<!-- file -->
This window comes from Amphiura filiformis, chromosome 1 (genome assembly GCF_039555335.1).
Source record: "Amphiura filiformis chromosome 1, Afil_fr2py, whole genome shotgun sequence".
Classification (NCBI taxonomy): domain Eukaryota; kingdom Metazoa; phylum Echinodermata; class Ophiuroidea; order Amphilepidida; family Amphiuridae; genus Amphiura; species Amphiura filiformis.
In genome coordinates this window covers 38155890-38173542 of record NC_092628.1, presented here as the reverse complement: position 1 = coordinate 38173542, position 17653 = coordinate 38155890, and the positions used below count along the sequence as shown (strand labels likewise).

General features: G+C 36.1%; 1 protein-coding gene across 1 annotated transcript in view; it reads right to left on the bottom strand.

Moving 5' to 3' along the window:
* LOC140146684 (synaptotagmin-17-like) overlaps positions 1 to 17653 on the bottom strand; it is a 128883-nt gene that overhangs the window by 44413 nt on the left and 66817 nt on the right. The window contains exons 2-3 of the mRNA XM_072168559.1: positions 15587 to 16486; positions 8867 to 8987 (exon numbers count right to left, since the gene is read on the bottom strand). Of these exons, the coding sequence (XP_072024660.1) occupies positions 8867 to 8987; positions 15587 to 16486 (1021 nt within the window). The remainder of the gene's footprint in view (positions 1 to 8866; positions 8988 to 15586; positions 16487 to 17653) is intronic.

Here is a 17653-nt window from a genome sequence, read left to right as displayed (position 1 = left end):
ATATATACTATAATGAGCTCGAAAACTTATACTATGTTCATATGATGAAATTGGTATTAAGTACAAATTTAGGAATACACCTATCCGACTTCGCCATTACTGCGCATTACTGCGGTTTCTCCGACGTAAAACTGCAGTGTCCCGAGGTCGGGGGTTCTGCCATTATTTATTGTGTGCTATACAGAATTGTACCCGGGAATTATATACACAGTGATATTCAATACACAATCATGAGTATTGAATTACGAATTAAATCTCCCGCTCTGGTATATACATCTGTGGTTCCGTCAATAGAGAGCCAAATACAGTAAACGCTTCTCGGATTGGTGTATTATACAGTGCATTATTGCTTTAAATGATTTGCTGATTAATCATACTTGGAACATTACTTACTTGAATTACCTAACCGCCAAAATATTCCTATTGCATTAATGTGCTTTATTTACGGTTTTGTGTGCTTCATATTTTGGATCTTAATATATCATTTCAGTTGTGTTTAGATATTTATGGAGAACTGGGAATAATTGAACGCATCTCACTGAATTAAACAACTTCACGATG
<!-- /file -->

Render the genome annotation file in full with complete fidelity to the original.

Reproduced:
This window comes from Amphiura filiformis, chromosome 1 (genome assembly GCF_039555335.1).
Source record: "Amphiura filiformis chromosome 1, Afil_fr2py, whole genome shotgun sequence".
Classification (NCBI taxonomy): domain Eukaryota; kingdom Metazoa; phylum Echinodermata; class Ophiuroidea; order Amphilepidida; family Amphiuridae; genus Amphiura; species Amphiura filiformis.
In genome coordinates this window covers 38155890-38173542 of record NC_092628.1, presented here as the reverse complement: position 1 = coordinate 38173542, position 17653 = coordinate 38155890, and the positions used below count along the sequence as shown (strand labels likewise).

General features: G+C 36.1%; 1 protein-coding gene across 1 annotated transcript in view; it reads right to left on the bottom strand.

Moving 5' to 3' along the window:
* LOC140146684 (synaptotagmin-17-like) overlaps positions 1 to 17653 on the bottom strand; it is a 128883-nt gene that overhangs the window by 44413 nt on the left and 66817 nt on the right. The window contains exons 2-3 of the mRNA XM_072168559.1: positions 15587 to 16486; positions 8867 to 8987 (exon numbers count right to left, since the gene is read on the bottom strand). Of these exons, the coding sequence (XP_072024660.1) occupies positions 8867 to 8987; positions 15587 to 16486 (1021 nt within the window). The remainder of the gene's footprint in view (positions 1 to 8866; positions 8988 to 15586; positions 16487 to 17653) is intronic.

Here is a 17653-nt window from a genome sequence, read left to right as displayed (position 1 = left end):
ATATATACTATAATGAGCTCGAAAACTTATACTATGTTCATATGATGAAATTGGTATTAAGTACAAATTTAGGAATACACCTATCCGACTTCGCCATTACTGCGCATTACTGCGGTTTCTCCGACGTAAAACTGCAGTGTCCCGAGGTCGGGGGTTCTGCCATTATTTATTGTGTGCTATACAGAATTGTACCCGGGAATTATATACACAGTGATATTCAATACACAATCATGAGTATTGAATTACGAATTAAATCTCCCGCTCTGGTATATACATCTGTGGTTCCGTCAATAGAGAGCCAAATACAGTAAACGCTTCTCGGATTGGTGTATTATACAGTGCATTATTGCTTTAAATGATTTGCTGATTAATCATACTTGGAACATTACTTACTTGAATTACCTAACCGCCAAAATATTCCTATTGCATTAATGTGCTTTATTTACGGTTTTGTGTGCTTCATATTTTGGATCTTAATATATCATTTCAGTTGTGTTTAGATATTTATGGAGAACTGGGAATAATTGAACGCATCTCACTGAATTAAACAACTTCACGATG